Effect of stress-related hormones on inner ear fluid homeostasis and function

Steven K. Juhn, Weimin Li, John Y. Kim, Eric Javel, Samuel Levine, Rick M. Odland

Research output: Contribution to journalArticlepeer-review

32 Scopus citations


Hypothesis: Induction of suprathreshold levels of stress-related hormone by systemic administration of epinephrine can change inner ear fluid homeostasis and function. Background: Meniere's disease is frequently associated with high levels of anxiety and other forms of psychological disturbance. Most clinicians agree that emotional stress or severe anxiety can precipitate relapse or aggravate the symptoms. In general, it is known that stress-related hormones such as epinephrine, norepinephrine, vasopressin, aldosterone, and cortisol are released into systemic circulation in response to stress. Significantly higher levels of plasma norepinephrine and vasopressin in patients with Meniere's disease have been reported. Methods: Concentrations of sodium and potassium in perilymph were measured by a flame photometer after systemic infusion of epinephrine (6.3 μg/min for 3 hours). Control animals were treated with equal volumes of 0.9% physiologic saline. Compound action potentials (CAP) elicited by brief tone bursts were measured before and 3 hours after the infusion of epinephrine. For chronic studies, epinephrine (10 μg/d/kg) was given by osmotic pump implanted subcutaneously for 1, 2, 3, and 4 weeks, respectively. Click- and tone-evoked auditory brain responses (ABRs) were measured at 1, 2, 3, and 4 weeks after epinephrine administration. Results: Concentrations of sodium and potassium increased significantly in perilymph (p < 0.001 and p < 0.01) after epinephrine infusion over controls. The osmolality increased significantly in serum and perilymph after epinephrine infusion. The CAP threshold was significantly elevated at all frequencies. The shift of the CAP threshold caused by epinephrine tended to be larger at higher frequencies. In chronic studies, epinephrine administration caused a transient 20 to 45 dB threshold shift that increased with time and was relatively constant across frequency. Conclusions: There is good evidence to suggest that stress-related hormones such as epinephrine can alter inner ear fluid homeostasis and auditory function. This study confirmed this hypothesis and illuminated the processes of alteration by demonstrating specific changes in perilymph composition and auditory function.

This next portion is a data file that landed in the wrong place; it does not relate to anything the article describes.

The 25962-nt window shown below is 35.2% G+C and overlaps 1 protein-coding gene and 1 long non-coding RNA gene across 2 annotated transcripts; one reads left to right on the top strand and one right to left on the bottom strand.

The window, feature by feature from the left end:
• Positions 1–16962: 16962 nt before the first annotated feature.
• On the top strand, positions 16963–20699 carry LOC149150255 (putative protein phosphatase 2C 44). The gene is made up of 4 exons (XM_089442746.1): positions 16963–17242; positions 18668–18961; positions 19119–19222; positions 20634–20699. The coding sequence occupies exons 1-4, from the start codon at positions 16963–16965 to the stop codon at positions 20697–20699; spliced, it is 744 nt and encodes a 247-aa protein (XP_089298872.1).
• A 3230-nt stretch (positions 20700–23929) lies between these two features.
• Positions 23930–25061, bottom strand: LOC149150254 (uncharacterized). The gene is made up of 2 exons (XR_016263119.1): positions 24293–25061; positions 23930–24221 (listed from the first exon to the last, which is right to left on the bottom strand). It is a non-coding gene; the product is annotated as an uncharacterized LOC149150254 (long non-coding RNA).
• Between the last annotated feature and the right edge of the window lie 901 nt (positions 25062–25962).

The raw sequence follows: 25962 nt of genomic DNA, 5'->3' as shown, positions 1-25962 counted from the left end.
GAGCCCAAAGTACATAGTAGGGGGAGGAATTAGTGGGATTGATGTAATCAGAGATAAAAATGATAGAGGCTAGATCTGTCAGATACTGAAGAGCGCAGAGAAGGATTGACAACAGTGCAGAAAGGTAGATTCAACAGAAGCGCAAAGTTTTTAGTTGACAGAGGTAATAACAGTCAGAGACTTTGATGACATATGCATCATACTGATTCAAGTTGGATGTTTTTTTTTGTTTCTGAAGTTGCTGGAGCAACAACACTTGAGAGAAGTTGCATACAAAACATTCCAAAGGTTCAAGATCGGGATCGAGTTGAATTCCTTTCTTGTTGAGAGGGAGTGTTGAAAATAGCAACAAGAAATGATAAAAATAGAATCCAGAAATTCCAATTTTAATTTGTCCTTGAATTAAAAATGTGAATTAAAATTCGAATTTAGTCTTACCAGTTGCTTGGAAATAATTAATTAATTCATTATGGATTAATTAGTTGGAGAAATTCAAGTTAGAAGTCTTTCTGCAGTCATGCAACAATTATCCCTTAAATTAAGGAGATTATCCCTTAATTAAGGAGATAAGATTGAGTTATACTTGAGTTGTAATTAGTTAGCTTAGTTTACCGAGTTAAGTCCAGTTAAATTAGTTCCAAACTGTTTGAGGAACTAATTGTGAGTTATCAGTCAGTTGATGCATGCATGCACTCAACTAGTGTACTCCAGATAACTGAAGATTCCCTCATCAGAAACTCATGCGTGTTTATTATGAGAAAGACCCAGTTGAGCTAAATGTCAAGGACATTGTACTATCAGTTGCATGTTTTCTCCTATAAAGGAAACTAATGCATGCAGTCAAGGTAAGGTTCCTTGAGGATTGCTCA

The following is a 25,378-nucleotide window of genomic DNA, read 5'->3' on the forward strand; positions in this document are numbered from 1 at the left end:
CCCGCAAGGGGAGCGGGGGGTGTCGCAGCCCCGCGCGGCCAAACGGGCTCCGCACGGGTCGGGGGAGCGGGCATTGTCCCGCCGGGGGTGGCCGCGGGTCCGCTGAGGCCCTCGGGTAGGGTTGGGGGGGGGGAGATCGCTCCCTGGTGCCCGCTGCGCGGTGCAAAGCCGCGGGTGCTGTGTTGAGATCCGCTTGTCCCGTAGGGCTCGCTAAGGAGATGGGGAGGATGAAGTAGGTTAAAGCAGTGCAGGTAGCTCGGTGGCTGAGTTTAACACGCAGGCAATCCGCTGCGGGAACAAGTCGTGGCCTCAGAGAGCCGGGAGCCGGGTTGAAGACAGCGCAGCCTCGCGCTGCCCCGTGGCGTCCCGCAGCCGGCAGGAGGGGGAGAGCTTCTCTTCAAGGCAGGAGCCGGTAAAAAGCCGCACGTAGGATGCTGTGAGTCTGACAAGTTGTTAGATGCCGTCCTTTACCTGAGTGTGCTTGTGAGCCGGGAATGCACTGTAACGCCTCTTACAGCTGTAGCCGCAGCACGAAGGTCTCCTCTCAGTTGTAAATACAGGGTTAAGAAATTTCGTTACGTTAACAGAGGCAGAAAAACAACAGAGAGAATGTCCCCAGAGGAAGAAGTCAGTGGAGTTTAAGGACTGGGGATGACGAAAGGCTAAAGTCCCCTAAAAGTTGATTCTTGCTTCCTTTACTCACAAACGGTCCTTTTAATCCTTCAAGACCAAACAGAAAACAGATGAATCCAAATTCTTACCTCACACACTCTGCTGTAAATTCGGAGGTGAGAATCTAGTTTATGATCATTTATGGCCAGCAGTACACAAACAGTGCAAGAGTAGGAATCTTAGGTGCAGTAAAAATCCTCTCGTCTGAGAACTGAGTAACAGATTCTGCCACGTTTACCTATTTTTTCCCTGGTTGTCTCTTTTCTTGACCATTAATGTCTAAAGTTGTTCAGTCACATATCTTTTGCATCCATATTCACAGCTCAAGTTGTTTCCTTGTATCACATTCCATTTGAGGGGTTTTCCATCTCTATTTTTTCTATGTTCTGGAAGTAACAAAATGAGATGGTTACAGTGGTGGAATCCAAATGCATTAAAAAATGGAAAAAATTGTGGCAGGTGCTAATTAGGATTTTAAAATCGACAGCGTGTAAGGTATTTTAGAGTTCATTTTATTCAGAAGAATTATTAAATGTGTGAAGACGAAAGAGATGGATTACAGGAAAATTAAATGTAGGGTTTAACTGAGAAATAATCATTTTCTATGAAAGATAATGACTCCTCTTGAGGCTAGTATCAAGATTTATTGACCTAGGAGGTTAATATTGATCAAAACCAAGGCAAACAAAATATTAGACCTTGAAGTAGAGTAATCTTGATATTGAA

Original languageEnglish (US)
Pages (from-to)800-806
Number of pages7
JournalAmerican Journal of Otology
Issue number6
StatePublished - Nov 1 1999


  • Epinephrine
  • Function
  • Inner ear fluid homeostasis

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